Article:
Second order: En-delit nook-shafts on worn bulbous bases with block capitals decorated with foliage. The W capital is worn and appears to have an angle mask of a small head with long pointed ears. Issuing from the corners of the mouth are two broad flat bands decorated with beading, which curve symmetrically down and out to terminate in large fluted leaves, which occupy most of the two faces of the capital. There is another horizontal band of beaded strapwork just below the mouth. The capital has cable necking and an impost like that of the first order E jamb, with the right-angled sawtooth. The E capital is very irregularly carved and worn. It has a large angle mask, apparently occupying the full height of the capital, with a small straight mouth surrounded by incised lines suggestive of a beard. The nose is triangular, no eyes are discernable, and at the top is a pair of hooked shoots. This head is menaced by two snakes, one to each face of the capital, with writhing bodies decorated with incised transverse grooves. The necking is decorated with beading, and the impost is decorated with equilateral drilled sawtooth, as on the first order W jamb.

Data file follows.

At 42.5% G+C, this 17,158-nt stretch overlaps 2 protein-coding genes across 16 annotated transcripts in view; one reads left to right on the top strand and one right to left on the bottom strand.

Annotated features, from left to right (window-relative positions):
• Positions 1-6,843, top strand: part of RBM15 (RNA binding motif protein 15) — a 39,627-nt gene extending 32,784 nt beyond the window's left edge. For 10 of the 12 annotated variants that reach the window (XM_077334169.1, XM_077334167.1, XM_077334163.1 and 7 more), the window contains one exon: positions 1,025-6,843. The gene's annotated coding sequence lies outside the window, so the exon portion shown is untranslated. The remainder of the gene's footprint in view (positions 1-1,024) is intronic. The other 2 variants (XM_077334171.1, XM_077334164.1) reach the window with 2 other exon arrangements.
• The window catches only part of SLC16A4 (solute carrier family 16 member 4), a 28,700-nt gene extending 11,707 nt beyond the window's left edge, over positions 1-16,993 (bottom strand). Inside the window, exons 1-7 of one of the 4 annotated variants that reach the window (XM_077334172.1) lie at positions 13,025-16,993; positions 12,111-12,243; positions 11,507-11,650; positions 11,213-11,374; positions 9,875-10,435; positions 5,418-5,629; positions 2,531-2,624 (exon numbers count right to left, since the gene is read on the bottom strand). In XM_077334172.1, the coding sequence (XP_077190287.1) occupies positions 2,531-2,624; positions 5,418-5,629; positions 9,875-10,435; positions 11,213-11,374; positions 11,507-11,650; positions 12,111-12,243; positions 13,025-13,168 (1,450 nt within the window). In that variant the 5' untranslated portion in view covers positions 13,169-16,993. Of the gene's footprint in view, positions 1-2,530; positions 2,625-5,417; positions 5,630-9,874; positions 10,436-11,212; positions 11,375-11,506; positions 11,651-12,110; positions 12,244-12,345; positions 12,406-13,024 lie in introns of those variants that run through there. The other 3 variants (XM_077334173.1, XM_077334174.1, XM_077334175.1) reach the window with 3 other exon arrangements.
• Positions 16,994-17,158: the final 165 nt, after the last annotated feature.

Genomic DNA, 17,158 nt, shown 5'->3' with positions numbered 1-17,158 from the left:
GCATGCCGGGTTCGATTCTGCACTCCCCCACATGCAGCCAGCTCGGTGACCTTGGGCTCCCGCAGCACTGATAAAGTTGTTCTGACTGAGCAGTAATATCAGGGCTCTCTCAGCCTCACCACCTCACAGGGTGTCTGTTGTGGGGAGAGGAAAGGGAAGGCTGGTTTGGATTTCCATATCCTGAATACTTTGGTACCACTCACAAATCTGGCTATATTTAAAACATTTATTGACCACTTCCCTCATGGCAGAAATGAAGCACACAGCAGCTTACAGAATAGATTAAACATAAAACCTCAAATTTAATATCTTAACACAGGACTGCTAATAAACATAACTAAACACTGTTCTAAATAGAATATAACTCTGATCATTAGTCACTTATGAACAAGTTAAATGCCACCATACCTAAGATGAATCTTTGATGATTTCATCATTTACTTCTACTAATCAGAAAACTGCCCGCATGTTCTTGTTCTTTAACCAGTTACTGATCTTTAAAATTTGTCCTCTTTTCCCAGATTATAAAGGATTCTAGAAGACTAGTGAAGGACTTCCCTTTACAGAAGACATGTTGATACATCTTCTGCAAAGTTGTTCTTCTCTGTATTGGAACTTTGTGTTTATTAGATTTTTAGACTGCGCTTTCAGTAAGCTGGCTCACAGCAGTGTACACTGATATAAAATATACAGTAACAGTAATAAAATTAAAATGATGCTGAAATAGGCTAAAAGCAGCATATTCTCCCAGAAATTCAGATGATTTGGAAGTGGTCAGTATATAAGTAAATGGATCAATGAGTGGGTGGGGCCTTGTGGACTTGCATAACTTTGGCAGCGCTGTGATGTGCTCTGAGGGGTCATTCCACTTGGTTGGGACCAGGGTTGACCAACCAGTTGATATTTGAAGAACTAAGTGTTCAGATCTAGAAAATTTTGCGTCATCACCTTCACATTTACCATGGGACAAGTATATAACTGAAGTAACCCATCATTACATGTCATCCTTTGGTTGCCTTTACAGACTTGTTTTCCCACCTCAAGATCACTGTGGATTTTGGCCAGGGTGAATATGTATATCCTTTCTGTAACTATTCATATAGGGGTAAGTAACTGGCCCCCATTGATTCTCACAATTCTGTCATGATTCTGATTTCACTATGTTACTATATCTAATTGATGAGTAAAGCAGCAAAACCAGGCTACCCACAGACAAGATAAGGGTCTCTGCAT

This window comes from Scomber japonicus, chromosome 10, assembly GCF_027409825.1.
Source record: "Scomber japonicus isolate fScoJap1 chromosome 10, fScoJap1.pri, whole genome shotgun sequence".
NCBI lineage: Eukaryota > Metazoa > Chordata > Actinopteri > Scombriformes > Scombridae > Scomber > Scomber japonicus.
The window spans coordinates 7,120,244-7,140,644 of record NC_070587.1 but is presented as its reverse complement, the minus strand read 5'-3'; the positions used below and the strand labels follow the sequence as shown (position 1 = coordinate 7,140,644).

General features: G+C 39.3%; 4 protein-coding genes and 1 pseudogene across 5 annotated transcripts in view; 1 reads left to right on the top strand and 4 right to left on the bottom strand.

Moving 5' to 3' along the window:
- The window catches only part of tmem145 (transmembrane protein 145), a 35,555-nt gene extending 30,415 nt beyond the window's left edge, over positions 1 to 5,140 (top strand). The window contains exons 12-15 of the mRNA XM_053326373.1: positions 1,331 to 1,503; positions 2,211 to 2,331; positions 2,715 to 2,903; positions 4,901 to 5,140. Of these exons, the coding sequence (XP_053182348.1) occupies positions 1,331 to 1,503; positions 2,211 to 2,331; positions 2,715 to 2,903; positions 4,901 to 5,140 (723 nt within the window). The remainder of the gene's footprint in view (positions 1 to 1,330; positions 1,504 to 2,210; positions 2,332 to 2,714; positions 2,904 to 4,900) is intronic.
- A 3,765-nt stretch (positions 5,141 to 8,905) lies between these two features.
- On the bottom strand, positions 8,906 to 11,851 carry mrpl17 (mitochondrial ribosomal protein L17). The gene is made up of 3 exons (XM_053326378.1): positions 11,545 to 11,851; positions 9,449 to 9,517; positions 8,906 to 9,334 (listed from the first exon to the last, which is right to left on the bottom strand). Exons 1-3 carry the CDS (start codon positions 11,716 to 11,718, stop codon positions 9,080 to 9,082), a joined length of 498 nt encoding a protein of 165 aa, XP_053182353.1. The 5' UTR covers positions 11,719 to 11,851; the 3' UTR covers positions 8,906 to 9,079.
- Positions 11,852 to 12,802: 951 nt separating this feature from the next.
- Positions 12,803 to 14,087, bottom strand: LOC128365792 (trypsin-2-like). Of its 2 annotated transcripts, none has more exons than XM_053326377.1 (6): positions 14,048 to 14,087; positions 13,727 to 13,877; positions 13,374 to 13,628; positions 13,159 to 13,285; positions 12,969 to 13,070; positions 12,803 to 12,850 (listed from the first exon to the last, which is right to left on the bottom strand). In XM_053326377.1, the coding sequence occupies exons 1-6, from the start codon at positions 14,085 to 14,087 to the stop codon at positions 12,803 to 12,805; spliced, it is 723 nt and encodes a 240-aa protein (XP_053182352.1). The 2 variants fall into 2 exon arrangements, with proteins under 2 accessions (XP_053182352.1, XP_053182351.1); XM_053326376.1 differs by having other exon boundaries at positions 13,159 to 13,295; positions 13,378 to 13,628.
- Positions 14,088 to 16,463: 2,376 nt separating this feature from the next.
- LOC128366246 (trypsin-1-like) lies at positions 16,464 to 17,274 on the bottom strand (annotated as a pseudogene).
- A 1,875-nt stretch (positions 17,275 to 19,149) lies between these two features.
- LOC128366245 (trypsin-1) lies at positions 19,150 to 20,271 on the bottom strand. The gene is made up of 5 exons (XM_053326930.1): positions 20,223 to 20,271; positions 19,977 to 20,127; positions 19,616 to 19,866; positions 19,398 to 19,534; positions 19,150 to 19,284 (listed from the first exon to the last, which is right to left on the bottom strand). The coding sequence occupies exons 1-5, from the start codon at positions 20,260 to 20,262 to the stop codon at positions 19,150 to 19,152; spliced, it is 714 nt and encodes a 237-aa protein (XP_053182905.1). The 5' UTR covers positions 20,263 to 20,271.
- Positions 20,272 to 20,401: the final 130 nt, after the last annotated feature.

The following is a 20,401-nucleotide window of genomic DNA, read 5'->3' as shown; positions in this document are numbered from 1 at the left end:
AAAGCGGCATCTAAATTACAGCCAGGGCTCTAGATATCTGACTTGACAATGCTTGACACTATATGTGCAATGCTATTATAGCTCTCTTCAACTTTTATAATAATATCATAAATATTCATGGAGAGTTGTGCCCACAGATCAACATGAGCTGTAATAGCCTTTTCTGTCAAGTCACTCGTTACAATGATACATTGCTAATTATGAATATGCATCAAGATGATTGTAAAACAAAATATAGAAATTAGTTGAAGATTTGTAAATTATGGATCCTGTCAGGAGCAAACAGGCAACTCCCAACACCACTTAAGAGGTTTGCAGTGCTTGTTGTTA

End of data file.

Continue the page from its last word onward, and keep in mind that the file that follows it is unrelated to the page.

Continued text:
|h. of opening||2.10 m|
|w. of opening||1.26 m|
(ii) Chancel S doorway
Round headed. The arch has two plain orders, the inner order chamfered, with a triangular-section label sharply chamfered to the intrados. The jambs, however, have a single order on nook-shafts, positioned at the inner arch order but projecting flush with the outer, so that there is a deep shelf on top of the impost blocks. The nook-shafts are en-delit with low chamfer and necking bases, and the capitals are worn waterleaf with roll neckings and quirked hollow-chamfered imposts.
|h. of opening||1.80 m (ignoring step)|
|w. of opening||0.74 m|
IV Interior Features
a. Chancel arch/Apse arches
(i) Chancel arch